Welcome to this carnival edition of Brain Fitness, where NakedMedicine.com is a guest host. Those of you familiar with my carnival styles will know that I weave entries with my own comments and wherever possible, create a theme for a cohesive reading experience. Thus you will not find a mere listing of entries here, nor will you find every single entry that has been submitted to the carnival. Be assured that even if all entries are not selected for this carnival, I personally visit and read each article.
According to Rich, power naps help you reap the benefits of sleep in about 20 to 30 minutes without migrating into the “sleep inertia” zone that can render you sluggish and tired. Psychologist Deb Serani had also written about the benefits of power napping previously on NakedMedicine.com. I’m curious whether power naps have the same level of benefit for someone who gets enough sleep each day. I know this is a rarity – most of us seem to be sleep deprived on way or another – both on a quantitative and qualitative sleep level, but it will make an interesting experiment.
I also knew there is a perfectly reasonable scientific explanation on why multitasking is a myth! Now, if we can get the corporate world to stop embracing multitasking like it’s a virtue instead of the dangerous assumption that it is. Dr. JC also notes a NYT article that discusses the multitasking myth.
This a really interesting looking exercise for balance and posture. I have pretty good balance, but my posture can use a lot of work.
Caroline at Sharp Brains said that the 4 essential pillars for a healthy brain are: 1) Physical Exercise, 2) Mental Exercise, 3) Good Nutrition, and 4) Stress Management. I like the way this included a “if you could only do one thing, do this…” For physical exercise – do something cardiovascular. For mental exercise – learn something new every day. For good nutrition – eat more green, leafy vegetables. For stress management – take 5-10 minutes each day and breathe deeply.
Greg’s article on the physical aspects of brain aging is a good primer for those interested in understanding how their brain physically ages, and what may be done to manage the aging process. You’ll find this article complementary to Caroline’s article on brain fitness.
Mind Over Matter.
Dave Johnson claims that We Are Smart Enough To Make Ourselves Sick and cited a Stanford Neuroscientist who observed that baboons are good models for humans in self-induced stress. Given that baboons lead an otherwise idyllic life, one would be surprised that find that baboons can work themselves up into a stressful frenzy anyway. What is even more surprising is that it’s not only the “loser baboons” – those with low social ranking – that get stressed out. The type A baboons also get stressed out because they are threatened very easily. Another cited study looked at the linkage that can be formed between a concept and emotions associated with that concept; what is interesting is how easily this linkage may be manipulated to cause unfounded feelings (thereby eventually behaviors) of “like” and “dislike”. This is why I’m a big proponent of understanding how you truly think.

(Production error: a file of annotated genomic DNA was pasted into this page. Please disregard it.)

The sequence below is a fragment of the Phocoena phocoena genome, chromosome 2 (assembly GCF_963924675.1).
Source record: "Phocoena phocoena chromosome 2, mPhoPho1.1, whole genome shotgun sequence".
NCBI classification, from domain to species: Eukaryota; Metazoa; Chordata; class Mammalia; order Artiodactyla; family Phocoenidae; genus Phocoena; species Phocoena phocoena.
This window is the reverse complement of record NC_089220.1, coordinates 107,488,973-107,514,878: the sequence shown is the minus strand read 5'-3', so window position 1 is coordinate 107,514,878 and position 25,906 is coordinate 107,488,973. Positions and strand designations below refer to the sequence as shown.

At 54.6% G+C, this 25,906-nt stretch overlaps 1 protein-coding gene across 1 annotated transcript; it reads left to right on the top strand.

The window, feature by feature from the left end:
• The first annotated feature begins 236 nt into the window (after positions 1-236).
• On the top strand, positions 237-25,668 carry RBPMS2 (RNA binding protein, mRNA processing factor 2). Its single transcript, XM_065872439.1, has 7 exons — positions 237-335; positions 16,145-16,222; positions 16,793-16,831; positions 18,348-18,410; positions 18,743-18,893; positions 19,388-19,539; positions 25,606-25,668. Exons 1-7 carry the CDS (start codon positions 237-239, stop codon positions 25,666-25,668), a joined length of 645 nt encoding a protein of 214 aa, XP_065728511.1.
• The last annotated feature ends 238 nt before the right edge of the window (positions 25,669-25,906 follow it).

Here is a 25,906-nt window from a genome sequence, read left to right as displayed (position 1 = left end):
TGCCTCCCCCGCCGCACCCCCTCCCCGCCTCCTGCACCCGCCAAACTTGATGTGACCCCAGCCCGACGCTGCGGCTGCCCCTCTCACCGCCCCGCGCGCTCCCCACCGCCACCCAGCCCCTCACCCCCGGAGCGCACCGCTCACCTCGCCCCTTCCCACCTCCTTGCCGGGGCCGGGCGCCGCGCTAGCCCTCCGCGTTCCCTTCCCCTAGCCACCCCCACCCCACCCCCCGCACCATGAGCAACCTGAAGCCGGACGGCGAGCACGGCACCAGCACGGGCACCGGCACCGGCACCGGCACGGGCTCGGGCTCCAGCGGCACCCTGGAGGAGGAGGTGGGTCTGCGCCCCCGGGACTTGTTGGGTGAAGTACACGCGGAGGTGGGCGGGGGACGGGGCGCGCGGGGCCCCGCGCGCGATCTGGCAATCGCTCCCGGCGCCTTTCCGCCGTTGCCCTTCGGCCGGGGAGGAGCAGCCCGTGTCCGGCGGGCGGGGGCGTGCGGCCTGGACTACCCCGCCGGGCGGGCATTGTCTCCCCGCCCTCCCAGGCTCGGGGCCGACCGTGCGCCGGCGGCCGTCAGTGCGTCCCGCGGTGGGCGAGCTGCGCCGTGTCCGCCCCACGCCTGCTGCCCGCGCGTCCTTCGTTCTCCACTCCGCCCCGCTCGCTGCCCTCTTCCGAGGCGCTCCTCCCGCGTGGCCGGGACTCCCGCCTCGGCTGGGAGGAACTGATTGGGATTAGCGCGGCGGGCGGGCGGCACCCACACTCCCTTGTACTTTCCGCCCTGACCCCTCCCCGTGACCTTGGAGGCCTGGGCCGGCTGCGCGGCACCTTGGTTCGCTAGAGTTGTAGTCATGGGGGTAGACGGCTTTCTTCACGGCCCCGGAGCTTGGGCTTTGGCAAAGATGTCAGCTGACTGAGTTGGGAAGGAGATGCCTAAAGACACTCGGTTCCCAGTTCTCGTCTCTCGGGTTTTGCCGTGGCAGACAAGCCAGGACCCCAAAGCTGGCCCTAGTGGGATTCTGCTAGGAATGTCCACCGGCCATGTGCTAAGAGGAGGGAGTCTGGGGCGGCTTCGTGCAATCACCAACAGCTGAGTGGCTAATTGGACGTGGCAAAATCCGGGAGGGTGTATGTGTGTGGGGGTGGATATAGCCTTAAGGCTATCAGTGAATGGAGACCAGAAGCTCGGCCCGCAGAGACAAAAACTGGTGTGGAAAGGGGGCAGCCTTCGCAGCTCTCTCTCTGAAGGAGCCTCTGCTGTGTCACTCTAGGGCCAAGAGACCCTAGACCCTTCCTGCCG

Now, if those baboons had read TherapyDoc’s essay, When the Little Things Go Wrong, they will realize that life is good, relatively speaking. The loser baboons will learn new things that can make them mentally smarter (per Caroline’s earlier advice). The type-A baboons can put things in perspective and realize that while the higher you go, the harder you may fall, at least you get the opportunity to go high enough to fall. Plus, from the looks of enlightened loser baboons, life looks enjoyable.
Hueina’s article on self-love is a comprehensive first look at what she calls “the most important relationship in your life”. What Hueina calls “gremlin messages”, I know first-hand. I even have an old book that personifies these critical self talk as gremlins (I forget the author’s name). What’s important to realize is that developing this relationship with yourself is going to take your commitment, which means it is going to take time and effort. This also tends to be most difficult when you most need it – for example – when you aren’t feeling good about yourself, you aren’t inclined to sit down and do exercises that develop your loving feeling toward yourself – yet this is when you need it the most.
Henrik shared a list of 14 ways to live a more relaxing life. My favorite tip is #7, watching your favorite TV show. I never used to watch King of the Hill when it was running, but now I watch re-runs of the cartoon. There’s something about a well-adjusted chubby kid and stoic work ethics (Hank Hill will not leave 10 minutes early on a Friday even if there are absolutely no customers, nothing to do, and a car full of friends waiting outside for him) that makes me feel like all is right with the world. I’d like to suggest a tip #15: “The World Will Go On, and So Will I.” I find this very effective on those nights when I toss and turn from lists of things I should have done and still have to do. I have to remind myself repeatedly that what I deem as critical from the filters of my stressed out mind won’t stop the world on its tracks, and that twenty years from now, I probably wouldn’t deem it as important, either.
Until next time – take care of yourself and your gray matter.